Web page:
84(R) - 2015
House Ways & Means
House Ways & Means
Relating to the temporary exemption of certain tangible personal property related to a data center from the state sales and use tax.
A fiscal note dated April 20, 2015 anticipates a negative two-year net impact to General Revenue Related Funds from CSHB 2096 of $22,200,000 through the biennium ending August 31, 2017.
House Bill 2096 would amend Subchapter H, Chapter 151 of the Tax Code related to sales and use tax exemption to provide for a temporary exemption for certain property used in certain multi-user data centers.
The bill would exempt from the sales and use tax certain tangible personal property that is necessary and essential to the operation of a qualifying multi-user data center if the property is purchased for installation at, incorporation into, or in the case of electricity, use in a qualifying multi-user data center by a qualifying owner, qualifying operator, or qualifying occupant. The bill also provides a list of property that would not qualify for the exemption.
A multi-user data center would have to be certified by the comptroller. To be certified, the bill would require that, independently or together, the qualifying owner, operator or occupant create at least 5 qualifying jobs in the county in which the multi-user data center is located, not including jobs moved from one county to another, and on or after September 1, 2015, that they would make or agree to make a capital investment of at least $100 million in that particular data center over a five-year period.
Multi-user data centers would have to apply to the comptroller. The exemption would begin on the date they become certified by the comptroller and would expire after 10 years if the capital investment is at least $100 million but less than $150 million, and after 15 years if the capital investment is of at least $150 million. The comptroller would be able to revoke a certification if requirements were not met, and in that case, the data center would be liable for taxes, including penalty and interest from the date of purchase on which the exemption was claimed.
A multi-user data center would not qualify for the exemption under this bill if it is subject to an agreement limiting the appraised value of the data center's property.
A multi-user data center would be qualified as a center located in Texas and composed of a building or a series of buildings and related improvements located on a parcel of land or on parcels of land that are in close proximity to each other. It would have to be specifically constructed, refurbished, repaired, restored, remodeled, or otherwise modified and actually used primarily to house servers and related equipment, would be designed for use by one or more qualifying occupants, and not by a telecommunications provider to place tangible personal property used to deliver telecommunications services. It would need to have an uninterruptible power source, a backup generator, a fire suppression and prevention system, and physical security that includes restricted access, video surveillance, and electronic systems.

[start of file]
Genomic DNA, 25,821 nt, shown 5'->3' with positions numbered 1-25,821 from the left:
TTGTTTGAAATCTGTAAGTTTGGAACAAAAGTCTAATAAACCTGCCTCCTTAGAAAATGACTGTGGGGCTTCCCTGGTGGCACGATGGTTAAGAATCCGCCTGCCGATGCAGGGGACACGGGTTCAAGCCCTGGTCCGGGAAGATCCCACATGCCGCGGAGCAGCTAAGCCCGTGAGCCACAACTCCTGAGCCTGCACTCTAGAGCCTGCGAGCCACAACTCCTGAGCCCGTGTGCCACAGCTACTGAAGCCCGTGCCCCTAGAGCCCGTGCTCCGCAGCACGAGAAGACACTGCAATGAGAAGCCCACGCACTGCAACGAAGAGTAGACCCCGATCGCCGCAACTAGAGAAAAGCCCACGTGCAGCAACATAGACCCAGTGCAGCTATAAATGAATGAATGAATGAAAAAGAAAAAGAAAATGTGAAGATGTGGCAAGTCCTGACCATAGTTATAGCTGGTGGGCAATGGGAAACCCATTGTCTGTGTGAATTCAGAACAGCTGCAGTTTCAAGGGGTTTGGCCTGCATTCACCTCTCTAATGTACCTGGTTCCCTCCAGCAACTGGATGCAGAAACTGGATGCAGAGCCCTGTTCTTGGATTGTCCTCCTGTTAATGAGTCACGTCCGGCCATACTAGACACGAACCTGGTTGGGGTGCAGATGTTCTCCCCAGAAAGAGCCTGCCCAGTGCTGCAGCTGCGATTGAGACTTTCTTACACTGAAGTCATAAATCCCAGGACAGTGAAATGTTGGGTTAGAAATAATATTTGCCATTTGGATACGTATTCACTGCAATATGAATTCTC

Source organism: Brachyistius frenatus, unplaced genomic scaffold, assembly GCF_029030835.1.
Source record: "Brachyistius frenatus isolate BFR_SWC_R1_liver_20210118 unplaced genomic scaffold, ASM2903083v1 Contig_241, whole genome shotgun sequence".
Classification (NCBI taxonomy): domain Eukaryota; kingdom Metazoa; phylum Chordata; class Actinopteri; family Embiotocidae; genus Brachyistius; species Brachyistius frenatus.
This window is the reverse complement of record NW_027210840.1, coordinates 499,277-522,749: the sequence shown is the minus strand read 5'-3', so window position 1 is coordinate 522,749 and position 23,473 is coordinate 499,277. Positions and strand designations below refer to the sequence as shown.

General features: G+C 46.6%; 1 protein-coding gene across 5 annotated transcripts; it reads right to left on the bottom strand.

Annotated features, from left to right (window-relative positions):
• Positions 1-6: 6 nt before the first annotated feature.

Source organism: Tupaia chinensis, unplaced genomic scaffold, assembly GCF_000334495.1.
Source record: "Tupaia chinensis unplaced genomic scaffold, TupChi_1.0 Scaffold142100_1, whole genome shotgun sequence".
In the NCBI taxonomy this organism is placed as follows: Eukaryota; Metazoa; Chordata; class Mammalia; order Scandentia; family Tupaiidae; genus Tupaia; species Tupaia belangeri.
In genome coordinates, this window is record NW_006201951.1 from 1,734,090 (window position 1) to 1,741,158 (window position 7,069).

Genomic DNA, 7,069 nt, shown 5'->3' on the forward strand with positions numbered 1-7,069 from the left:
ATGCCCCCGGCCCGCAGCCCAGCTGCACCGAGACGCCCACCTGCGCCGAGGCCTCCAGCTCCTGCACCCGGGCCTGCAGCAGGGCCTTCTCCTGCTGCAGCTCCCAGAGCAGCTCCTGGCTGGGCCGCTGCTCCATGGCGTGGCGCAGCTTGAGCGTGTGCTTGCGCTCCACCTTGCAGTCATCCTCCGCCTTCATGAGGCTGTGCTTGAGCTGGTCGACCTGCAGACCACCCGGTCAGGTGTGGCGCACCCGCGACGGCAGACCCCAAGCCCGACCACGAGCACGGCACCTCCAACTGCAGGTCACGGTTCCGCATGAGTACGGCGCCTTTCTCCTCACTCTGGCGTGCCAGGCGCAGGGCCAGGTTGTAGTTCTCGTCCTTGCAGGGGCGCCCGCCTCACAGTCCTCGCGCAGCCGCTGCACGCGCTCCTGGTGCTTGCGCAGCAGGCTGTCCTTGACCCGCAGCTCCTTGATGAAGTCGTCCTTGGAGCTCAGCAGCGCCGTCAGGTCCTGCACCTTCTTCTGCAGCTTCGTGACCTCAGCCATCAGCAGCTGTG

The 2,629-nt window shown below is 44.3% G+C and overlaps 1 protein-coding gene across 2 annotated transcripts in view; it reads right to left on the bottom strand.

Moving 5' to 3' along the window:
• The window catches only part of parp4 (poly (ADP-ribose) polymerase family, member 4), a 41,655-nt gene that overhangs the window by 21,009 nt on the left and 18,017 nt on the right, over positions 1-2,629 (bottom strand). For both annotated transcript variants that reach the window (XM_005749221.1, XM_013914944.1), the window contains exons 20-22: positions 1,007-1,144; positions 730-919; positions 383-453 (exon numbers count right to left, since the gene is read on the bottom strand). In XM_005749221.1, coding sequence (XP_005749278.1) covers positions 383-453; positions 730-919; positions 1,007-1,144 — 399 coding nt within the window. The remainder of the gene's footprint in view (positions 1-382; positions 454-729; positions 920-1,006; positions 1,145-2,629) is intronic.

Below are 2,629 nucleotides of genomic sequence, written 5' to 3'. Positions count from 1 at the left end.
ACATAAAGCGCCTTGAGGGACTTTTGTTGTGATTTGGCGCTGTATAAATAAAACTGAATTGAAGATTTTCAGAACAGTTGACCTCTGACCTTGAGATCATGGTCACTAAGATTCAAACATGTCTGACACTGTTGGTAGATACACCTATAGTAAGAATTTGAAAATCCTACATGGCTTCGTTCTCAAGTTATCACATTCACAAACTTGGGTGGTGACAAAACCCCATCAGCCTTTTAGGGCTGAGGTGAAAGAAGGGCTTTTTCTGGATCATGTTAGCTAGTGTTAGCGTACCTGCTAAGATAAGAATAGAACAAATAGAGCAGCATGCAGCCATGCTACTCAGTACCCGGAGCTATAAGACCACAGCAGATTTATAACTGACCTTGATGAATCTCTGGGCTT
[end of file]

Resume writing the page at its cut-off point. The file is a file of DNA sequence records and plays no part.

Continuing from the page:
Permanent job would mean an employment position that would exist for at least three years. A qualifying job would mean a full-time, permanent job paying at least the county average weekly wage (as defined in the bill) in the county where the center is to be located.
Qualifying occupant would mean a person who contracts with a qualifying owner or operator for at least 1,000 kilowatts of critical IT load capacity per month for a period of at least two years to place, or cause to be placed, and to use tangible personal property at the qualifying multi-user data center.
House Bill 2096 would amend Chapter 321 of the Tax Code regarding the municipal sales and use tax to provide that the governing body of a municipality with a population of 35,000 or less could by ordinance provide that the exemption also applies to the municipal sales and use tax.
Vote Recommendation Notes
House Bill 2096 would give a temporary exemption (of 10 or 15 years, depending on the capital investment made by data centers) from the sales and use tax to certain multi-user data centers that qualify. Requirements to be certified as a qualifying multi-user data center would include the creation of certain jobs as well as a capital investment of at least $100 million.
According to the statement of purpose, recent legislation authorized a state sales tax exemption for data centers of a certain size located in Texas, but omits multi-user data centers, despite many other states currently providing significant sales tax exemptions for multi-user data centers.The purpose of the bill is to attract the multi-user data center market, which could result in job creation and increased tax revenue.
Data centers do carry a large part of the burden of the sales tax because their initial and continual investment in tangible personal property necessary to the daily operation of their business is tremendous. This is why initially, it might appear like a fair and appropriate way to bring relief to businesses.
The problem remains that this tax exemption would apply to one industry among many others that would still be required to pay the tax. The role of government is not and should not be to decide who should and should not pay a tax that is levied on everyone or mostly everyone else. A low, broad-based tax system is the best economic incentive for all businesses. Unfortunately, the piling up of exemptions here and there usually makes it difficult to reduce the rate of a tax for everyone as the burden of paying the tax is shifted from all to some.
While the well-intentioned purpose is what we usually see, House Bill 2096, like any legislation that grants tax favors to some, can carry unseen, unintended consequences. We oppose House Bill 2096.